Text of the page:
The Martlet 1 rocket has three stages, and each stage has two parachutes: (1) a small ‘drogue’ parachute that is deployed at apogee, so that the rocket comes down from high altitude in a controlled manner, but without drifting too far. (2) a large main parachute that is deployed near the ground for a soft landing.
Both the drogue and main parachutes were bought from Fruity Chutes and modified for better deployment. The drogue parachutes are 12″ in diameter, and we have added two features: (1) Nylon netting around the parachute lines, which means that it is now impossible for the drogue parachute lines to tangle. (2) A 50mm diameter spring has been sown into the centre of the drogue, and sown into a netting sock to keep it straight. The spring has two purposes, to keep the drogue stretched and inflated, and to jump out into the airflow when it is deployed. The drogue is packed into the rocket behind an aluminium cap, and the cap is restrained by two plastic bolts. To deploy the parachute, the plastic bolts are sheared by an explosive protractor, and the spring makes the drogue jump out of the rocket into the airflow.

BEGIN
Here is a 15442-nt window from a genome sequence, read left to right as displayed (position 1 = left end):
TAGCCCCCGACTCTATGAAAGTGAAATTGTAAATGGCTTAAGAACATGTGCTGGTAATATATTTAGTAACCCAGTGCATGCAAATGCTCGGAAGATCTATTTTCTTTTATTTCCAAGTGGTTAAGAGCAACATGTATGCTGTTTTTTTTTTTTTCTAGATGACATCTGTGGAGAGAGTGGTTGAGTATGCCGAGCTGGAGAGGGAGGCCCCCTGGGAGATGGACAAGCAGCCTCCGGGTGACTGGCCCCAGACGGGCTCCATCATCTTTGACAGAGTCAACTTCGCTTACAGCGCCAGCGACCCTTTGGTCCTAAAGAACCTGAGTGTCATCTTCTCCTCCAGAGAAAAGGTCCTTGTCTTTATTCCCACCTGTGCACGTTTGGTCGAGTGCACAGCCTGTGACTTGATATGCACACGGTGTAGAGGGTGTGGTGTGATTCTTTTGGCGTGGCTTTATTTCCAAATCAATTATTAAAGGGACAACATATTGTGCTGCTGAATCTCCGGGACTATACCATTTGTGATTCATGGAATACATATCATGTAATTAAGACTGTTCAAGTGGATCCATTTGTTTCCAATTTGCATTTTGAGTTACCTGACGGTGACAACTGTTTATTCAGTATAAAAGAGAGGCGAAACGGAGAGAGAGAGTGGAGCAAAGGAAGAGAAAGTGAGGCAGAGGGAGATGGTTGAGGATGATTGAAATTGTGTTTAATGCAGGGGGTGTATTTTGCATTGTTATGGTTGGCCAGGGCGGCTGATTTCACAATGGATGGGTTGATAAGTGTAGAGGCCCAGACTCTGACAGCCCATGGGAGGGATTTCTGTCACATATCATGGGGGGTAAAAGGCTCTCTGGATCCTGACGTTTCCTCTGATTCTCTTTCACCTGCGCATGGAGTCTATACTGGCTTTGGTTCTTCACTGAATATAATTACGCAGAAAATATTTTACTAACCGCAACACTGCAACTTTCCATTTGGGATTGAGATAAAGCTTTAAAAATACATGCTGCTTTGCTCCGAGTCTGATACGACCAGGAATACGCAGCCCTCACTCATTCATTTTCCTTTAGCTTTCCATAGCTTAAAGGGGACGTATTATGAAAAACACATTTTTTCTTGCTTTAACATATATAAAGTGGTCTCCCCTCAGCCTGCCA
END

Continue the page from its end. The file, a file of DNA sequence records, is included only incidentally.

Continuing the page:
The second feature that we have added to the recovery system is a proper parachute deployment bag. A deployment bag keeps the parachute packed in a neatly folded state, and makes sure that the parachute lines and the parachute are unfurled correctly into the airflow. The main parachute is deployed at 40m/s for this rocket, so it is important that the parachute deploys properly. The standard HPR practice of rolling the parachute, then wrapping it in its own lines, is much more likely to end up in a tangled parachute and a hole in the ground.
The deployment bags are made of red Cordura nylon, and white nylon tape. The inside of the bag is coated with polyurethane to reduce the friction when the parachute pulls out. On one side of the bag there are two tunnels for the parachute lines, on the other side there are five tunnels for the larger nylon tape that runs from the base of the parachute to the rocket. The parachute lines are folded into a U-shape, and the bend of the U is pulled through the tunnel (as shown on the left of the bottom photo). When the bag is deployed in the airflow, the lines start to go taut and then pull out of each tunnel in turn, then pull the parachute out of the bag. In this way the parachute and lines are fully stretched out when entering the airflow and will deploy without tangling.